In August of 2011, representatives of SIL International conducted a series of meetings described as a Consultation in Istanbul, Turkey, to formulate a policy for “Muslim Idiom” translations. Later in the same month, a document titled “SIL International Statement of Best Practices for Bible Translation of Divine Familial Terms” was published online at The website introduced it as a statement produced at the Consultation, which represented a consensus of the participants. Subsequently, this web document was replaced by another, dated 30 April 2012, which purported to give the same text, with explanatory comments. It states that “the only change to the Istanbul Statement is the addition of section numbers to allow easier reference to points within the Statement.” This claim however is false, as the wording of the Statement itself was changed in one place. In the Preamble, the words “while avoiding any possible implication of sexual activity by God” were altered to “while avoiding the implication of sexual activity by God as much as possible.” We reproduce below the original text of the Statement.

SIL International Statement of
Best Practices for Bible Translation of
Divine Familial Terms

August 2011


Bible Translation is an integral part of the worldwide Church’s participation in God’s mission.

Our desire is for Scripture in the language that people understand best.

Scriptures need to be accurate, clear and natural and in a form that is appropriate in the language community.

The host community plays a key role in translation decisions, including the translation of key terms.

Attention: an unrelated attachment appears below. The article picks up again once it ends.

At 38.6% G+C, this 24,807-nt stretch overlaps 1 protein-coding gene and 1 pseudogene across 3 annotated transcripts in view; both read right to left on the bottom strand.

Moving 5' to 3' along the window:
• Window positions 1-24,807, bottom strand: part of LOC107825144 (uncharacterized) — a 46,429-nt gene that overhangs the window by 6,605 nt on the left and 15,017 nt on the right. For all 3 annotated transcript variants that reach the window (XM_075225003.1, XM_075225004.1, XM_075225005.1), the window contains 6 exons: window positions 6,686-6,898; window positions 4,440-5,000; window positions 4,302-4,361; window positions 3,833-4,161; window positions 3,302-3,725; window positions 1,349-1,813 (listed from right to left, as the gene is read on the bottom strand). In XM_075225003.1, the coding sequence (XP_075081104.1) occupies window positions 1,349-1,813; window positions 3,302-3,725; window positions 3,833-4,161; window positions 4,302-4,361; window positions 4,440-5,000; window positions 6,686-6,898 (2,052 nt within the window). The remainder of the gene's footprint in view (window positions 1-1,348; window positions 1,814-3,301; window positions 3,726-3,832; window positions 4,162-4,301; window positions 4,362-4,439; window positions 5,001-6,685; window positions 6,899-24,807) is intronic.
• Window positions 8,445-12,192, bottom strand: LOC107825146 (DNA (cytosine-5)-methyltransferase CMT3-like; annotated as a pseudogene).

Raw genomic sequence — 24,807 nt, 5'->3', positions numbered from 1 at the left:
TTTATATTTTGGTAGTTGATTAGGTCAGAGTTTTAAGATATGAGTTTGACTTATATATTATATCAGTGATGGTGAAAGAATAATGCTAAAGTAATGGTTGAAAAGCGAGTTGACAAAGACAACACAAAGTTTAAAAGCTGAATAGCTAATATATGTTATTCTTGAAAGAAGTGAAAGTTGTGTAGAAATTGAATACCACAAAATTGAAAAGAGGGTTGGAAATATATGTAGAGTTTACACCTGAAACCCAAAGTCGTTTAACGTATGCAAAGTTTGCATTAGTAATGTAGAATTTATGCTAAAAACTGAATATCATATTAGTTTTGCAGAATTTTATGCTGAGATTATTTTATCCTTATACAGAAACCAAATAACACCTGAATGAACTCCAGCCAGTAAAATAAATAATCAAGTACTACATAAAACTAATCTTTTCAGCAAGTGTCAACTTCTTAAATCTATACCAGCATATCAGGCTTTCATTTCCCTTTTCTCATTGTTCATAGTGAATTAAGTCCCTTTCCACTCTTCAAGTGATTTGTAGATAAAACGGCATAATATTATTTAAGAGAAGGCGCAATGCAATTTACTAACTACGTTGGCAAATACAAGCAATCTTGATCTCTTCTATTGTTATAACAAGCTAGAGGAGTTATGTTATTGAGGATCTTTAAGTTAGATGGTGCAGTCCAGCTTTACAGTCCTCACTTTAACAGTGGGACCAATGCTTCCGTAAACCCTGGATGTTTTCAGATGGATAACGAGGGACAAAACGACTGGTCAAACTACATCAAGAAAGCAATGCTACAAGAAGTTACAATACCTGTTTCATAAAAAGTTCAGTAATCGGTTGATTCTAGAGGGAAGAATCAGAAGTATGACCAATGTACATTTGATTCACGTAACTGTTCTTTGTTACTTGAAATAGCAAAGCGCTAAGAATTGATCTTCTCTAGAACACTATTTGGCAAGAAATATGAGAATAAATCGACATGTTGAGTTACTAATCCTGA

While no translation can completely communicate the whole meaning of the original text, the translation must be as accurate as possible, and sufficiently accurate to be accepted by the community as authoritative.

We affirm the eternal deity of Jesus Christ and require that it be preserved in all translations. Scripture translations should promote understanding of the term “Son of God” in all its richness, including his filial relationship with the Father, while avoiding any possible implication of sexual activity by God.

Given the richness of meaning in the Scriptures and the diversity of audiences, SIL supports various styles of translation. Translations should be evaluated in light of their intended audience and context.

Definition: Paratext — supportive or explanatory material included along with the translated text in order to aid in understanding. For example: footnotes, side-notes, introductions, glossaries, section headings and illustrations.

What are the principles for choosing between different renderings in translation of divine familial terms?

Comprehension in the target language determines the choice between renderings, and the rendering used must be in conformity with scholarly, exegetical consensus within Christian orthodoxy.

Avoid theological bias, but have sufficient depth and integrity to allow for theological reflection.

The form or forms used should make it possible to build up the full range of meaning of this term in the source text by observing their use in the various contexts in Scripture.

The proposed terms should be carefully researched, tested extensively and evaluated over time as the translation product goes into use.

There should be a guided process, by the following steps, for working through the rendering options:

1. Consider the literal rendering for the text and add necessary paratext, then test (text+paratext) in the local community, and evaluate the strengths and weaknesses.

2. Consider clearly familial, but non-literal options for the text (e.g. “God’s one-and-only” [Son implied] and find several options. For each of these add the necessary paratext, test with community, and evaluate the strengths and weaknesses.

3. Review all options from steps 1&2 and then choose the one which is most effective in communicating meaning, is most economical, and respects the preference of the intended audience of the translation project.